Culinary medicine

Poor diets mean poor health. Food is a medicine and hence we need doctors to be trained in it. But culinary medicine training is not yet a mainstream subject for doctors. What is the reason for it?

Doctors training and culinary medicine

We all know that healthy eating predisposes to good health and wards off many illnesses. Food as medicine is a great way to help the world and have overall good health of the people. Foods are a low-cost way to improve the health of the population. Pharmaceutical pills and supplements are costlier and are short term measures to circumvent the problems.

Doctors should advise people on healthier eating patterns. But unfortunately, there is no training provided to doctors in culinary medicine. Hence they are unable to make patients aware on it. They are unable to educate them on what to eat and what foods to avoid for the illness. They refer them to dietitians for it.

Culinary medicine
Culinary medicine for doctors (Source: Op-Med Doximity)

The American National Academy of Sciences and the accrediting organization for U.S. medical colleges had suggested that a minimum of 25 hours of training should be offered to doctors on cooking and foods. But this instruction is followed by less than a third of the medical schools in the USA. Also, it has remained as an elective and is not a mainstream subject.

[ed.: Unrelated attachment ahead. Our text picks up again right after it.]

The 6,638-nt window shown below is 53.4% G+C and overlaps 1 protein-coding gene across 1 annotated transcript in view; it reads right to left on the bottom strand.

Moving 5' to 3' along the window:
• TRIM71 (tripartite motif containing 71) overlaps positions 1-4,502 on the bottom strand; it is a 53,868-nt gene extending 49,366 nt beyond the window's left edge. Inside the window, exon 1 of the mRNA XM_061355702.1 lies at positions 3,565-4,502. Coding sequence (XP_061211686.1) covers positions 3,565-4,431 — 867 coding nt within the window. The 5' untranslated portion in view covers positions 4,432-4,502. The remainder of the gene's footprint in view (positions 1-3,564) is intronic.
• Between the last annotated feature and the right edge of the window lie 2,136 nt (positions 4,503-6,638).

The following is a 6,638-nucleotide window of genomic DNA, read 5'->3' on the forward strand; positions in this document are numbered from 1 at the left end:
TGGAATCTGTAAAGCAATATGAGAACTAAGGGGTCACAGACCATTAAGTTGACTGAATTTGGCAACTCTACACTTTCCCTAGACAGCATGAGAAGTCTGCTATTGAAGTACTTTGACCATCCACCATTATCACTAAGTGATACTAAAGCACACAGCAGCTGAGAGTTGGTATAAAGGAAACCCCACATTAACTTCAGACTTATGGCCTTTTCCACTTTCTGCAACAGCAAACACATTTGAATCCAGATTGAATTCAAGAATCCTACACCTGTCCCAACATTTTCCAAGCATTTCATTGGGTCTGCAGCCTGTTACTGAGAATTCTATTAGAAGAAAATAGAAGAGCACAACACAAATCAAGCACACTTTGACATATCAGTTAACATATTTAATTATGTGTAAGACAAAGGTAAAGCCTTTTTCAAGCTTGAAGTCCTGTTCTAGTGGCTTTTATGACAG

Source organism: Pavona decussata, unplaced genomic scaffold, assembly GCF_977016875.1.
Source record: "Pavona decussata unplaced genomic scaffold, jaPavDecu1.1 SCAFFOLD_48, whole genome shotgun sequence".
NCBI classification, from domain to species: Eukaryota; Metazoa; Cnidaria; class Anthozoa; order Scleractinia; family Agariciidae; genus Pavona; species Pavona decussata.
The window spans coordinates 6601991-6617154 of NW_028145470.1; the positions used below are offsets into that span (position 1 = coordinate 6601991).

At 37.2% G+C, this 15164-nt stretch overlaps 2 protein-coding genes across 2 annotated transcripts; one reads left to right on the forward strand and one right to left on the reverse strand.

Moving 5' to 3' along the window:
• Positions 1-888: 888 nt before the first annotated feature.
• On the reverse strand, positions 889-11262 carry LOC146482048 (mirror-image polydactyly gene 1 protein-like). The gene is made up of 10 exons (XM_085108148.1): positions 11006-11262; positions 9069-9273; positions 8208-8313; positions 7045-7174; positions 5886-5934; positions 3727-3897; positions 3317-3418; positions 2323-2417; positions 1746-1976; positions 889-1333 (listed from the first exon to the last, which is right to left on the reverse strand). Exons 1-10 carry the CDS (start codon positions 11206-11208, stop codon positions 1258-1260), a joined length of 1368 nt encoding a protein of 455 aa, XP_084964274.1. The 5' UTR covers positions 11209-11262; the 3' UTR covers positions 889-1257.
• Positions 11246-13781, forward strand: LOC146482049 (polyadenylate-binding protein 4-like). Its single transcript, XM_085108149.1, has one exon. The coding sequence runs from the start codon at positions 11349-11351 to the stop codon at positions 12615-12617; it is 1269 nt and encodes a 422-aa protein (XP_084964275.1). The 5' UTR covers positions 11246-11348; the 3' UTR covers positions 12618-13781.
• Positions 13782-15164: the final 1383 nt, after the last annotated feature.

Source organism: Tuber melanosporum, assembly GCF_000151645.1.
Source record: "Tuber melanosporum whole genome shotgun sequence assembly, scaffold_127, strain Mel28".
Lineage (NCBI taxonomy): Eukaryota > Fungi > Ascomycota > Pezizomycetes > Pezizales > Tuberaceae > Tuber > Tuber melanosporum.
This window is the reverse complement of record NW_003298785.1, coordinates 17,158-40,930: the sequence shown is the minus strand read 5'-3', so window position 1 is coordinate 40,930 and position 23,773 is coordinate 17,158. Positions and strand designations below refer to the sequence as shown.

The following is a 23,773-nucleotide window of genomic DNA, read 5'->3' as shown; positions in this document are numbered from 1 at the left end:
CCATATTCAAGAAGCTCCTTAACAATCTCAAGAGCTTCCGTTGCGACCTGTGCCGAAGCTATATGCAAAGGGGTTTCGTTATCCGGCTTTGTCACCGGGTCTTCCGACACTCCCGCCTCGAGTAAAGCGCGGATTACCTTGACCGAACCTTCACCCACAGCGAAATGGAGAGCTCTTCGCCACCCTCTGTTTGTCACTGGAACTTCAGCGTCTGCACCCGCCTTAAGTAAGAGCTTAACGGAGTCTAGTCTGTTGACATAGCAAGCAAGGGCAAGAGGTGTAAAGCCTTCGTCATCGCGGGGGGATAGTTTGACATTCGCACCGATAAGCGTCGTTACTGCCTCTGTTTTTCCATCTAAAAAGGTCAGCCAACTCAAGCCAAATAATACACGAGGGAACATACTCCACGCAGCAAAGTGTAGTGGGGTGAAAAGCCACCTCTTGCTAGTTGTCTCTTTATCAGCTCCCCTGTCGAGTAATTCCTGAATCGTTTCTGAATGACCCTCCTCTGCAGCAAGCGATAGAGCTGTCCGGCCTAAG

Reasons for not having nutrition as mainstream subject

Dr. Craig Jensen, who is the faculty director of the Choosing Healthy, Eating Fresh course at Baylor feels that it is not essential for every medical student to know about cooking and diet. He says:

Designing a medical school curriculum is extraordinarily complex,”

According to him, there are other more important subjects and topics to teach.

Wesley McWhorter, a dietician and chef turned public health researcher at UT Health Houston attributes this lack of interest in the subject to money. There is no money coming from telling people ways to avoid sickness. Wesley says:

Nutrition is not really reimbursable,”

Culinary medicine
US pharma industry (Source: Pharmapproach)

Dr. Dexter Shurney, who is the chief health equity, diversity, and inclusion officer at Adventist Health in California says:

“I think the loser in this will be the some of the pharmaceutical companies. If we really get a foothold on lifestyle medicine, there’s just going to be less need for medications,”

Therefore, pharmaceutical firms pressurize governments to not do the needful.

Moreover, nutrition research is limited. If it happens, funding is from food industry. Hence it leads to conflicts of interests. Also Dexter adds about the difficulty of research:

We don’t eat just a single food,”

“We’re eating patterns of food, and so how do you control for all of that?”

What can be done?

Read here: White vinegar: uses, health benefits and caution!

Despite the anti-arguments, increasing number of medical students are opting for new nutrition programs. These courses are full and sold out.

Culinary medicine
USA insurance firms (Source: YouTube)

Moreover, insurance companies can be involved to push forward the food as medicine movement. These companies would be interested to seeing to it that people are healthy and hence their payouts reduce. Dexter feels that the shift should be from the current fee-for-service model to a fee-for-outcome approach. In this, the providers can earn more by preventing patients from getting sick.